“The main lesson we have learned from the New Deal is that wholesale government intervention can–and does–deliver the most unintended of consequences. This was true in the 1930s, when artificially high wages and prices kept us depressed for more than a decade, it was true in the 1970s when price controls were used to combat inflation but just produced shortages. It is true today, when poorly designed regulation produced a banking system that took on too much risk.” (Harold L. Cole, economist at the University of Pennsylvania)
Yes, it’s amazing how government doesn’t ever get the blame for what it does, only for what it doesn’t do. This is why conservatives rushed to the biggest government bailout in world history last fall. They were afraid of being seen as “not doing something” and therefore would lose big to the liberals in the election. (Gee, it really worked out for them, didn’t it?) Nobody in office wants to be seen as not intervening in the economy, because it’s widely assumed that the only harm that can come to the economy is from a government that does “too little.” Yet if you look at the areas of the economy where government interferes the least–technology, all of our gadgets–you end up with maximum affordability and innovation. If you look at the areas of the economy where government interferes the most–health care, education, and, yes, the banking and mortgage industry in recent decades–you see (at best) boom and bust and (at worst) disaster.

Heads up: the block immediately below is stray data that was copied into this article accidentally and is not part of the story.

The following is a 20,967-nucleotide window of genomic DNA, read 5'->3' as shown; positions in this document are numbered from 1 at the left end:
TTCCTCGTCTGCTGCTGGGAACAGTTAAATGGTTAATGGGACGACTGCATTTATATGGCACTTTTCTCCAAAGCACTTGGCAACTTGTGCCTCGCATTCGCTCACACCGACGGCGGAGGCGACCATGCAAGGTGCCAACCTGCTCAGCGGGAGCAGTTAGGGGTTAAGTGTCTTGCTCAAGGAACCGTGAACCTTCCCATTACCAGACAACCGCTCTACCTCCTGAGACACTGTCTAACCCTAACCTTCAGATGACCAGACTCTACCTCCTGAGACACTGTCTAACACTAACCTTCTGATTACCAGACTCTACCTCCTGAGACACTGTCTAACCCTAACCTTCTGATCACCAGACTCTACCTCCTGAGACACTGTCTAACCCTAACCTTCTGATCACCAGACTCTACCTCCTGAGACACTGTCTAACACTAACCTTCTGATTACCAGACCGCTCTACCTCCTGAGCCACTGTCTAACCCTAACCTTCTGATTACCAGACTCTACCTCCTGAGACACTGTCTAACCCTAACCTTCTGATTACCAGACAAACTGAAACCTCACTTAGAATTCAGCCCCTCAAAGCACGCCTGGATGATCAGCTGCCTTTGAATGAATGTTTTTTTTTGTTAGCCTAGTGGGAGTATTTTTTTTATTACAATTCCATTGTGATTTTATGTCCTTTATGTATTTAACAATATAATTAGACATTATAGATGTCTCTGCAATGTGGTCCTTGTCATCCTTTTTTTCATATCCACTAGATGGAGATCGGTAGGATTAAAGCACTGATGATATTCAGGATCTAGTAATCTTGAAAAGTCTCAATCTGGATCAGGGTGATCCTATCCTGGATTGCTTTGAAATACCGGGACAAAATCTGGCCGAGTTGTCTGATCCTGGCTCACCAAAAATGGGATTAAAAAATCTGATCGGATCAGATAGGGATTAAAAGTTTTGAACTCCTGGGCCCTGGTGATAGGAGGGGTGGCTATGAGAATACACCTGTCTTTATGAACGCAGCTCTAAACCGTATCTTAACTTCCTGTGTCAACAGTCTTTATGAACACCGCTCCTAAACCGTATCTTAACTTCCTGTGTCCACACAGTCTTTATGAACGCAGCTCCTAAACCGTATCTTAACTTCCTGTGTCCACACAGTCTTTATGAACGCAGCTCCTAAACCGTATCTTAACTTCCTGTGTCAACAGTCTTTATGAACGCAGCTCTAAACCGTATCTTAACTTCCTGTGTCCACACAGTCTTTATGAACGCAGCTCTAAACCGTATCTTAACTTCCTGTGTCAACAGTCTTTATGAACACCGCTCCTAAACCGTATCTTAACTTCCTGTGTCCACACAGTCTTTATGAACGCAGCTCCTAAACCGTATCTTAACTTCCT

I don’t know what it will take to convince people that the government which governs least governs best. If this idea couldn’t take hold in America, I don’t know where and when it will.